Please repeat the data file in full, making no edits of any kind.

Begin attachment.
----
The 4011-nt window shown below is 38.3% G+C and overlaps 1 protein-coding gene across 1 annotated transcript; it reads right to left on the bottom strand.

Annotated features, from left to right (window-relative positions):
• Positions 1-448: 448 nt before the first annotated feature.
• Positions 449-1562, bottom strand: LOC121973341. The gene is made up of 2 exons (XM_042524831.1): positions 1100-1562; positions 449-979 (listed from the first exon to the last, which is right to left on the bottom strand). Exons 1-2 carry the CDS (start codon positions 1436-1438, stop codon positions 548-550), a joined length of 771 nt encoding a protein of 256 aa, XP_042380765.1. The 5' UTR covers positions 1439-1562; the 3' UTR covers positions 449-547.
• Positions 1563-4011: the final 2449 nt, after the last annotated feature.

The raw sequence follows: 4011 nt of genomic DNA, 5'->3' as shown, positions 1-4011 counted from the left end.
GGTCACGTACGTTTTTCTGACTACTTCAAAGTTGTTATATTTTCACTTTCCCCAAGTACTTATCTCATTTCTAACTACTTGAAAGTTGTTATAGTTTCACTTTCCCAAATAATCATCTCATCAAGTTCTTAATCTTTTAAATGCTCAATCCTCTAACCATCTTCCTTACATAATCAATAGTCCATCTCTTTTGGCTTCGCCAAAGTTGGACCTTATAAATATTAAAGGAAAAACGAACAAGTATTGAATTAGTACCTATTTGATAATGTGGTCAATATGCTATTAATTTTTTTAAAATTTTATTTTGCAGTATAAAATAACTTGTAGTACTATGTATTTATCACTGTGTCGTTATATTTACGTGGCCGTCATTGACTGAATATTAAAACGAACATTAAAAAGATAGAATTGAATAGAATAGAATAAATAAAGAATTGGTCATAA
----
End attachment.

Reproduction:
The 4011-nt window shown below is 38.3% G+C and overlaps 1 protein-coding gene across 1 annotated transcript; it reads right to left on the bottom strand.

Annotated features, from left to right (window-relative positions):
• Positions 1-448: 448 nt before the first annotated feature.
• Positions 449-1562, bottom strand: LOC121973341. The gene is made up of 2 exons (XM_042524831.1): positions 1100-1562; positions 449-979 (listed from the first exon to the last, which is right to left on the bottom strand). Exons 1-2 carry the CDS (start codon positions 1436-1438, stop codon positions 548-550), a joined length of 771 nt encoding a protein of 256 aa, XP_042380765.1. The 5' UTR covers positions 1439-1562; the 3' UTR covers positions 449-547.
• Positions 1563-4011: the final 2449 nt, after the last annotated feature.

The raw sequence follows: 4011 nt of genomic DNA, 5'->3' as shown, positions 1-4011 counted from the left end.
GGTCACGTACGTTTTTCTGACTACTTCAAAGTTGTTATATTTTCACTTTCCCCAAGTACTTATCTCATTTCTAACTACTTGAAAGTTGTTATAGTTTCACTTTCCCAAATAATCATCTCATCAAGTTCTTAATCTTTTAAATGCTCAATCCTCTAACCATCTTCCTTACATAATCAATAGTCCATCTCTTTTGGCTTCGCCAAAGTTGGACCTTATAAATATTAAAGGAAAAACGAACAAGTATTGAATTAGTACCTATTTGATAATGTGGTCAATATGCTATTAATTTTTTTAAAATTTTATTTTGCAGTATAAAATAACTTGTAGTACTATGTATTTATCACTGTGTCGTTATATTTACGTGGCCGTCATTGACTGAATATTAAAACGAACATTAAAAAGATAGAATTGAATAGAATAGAATAAATAAAGAATTGGTCATAA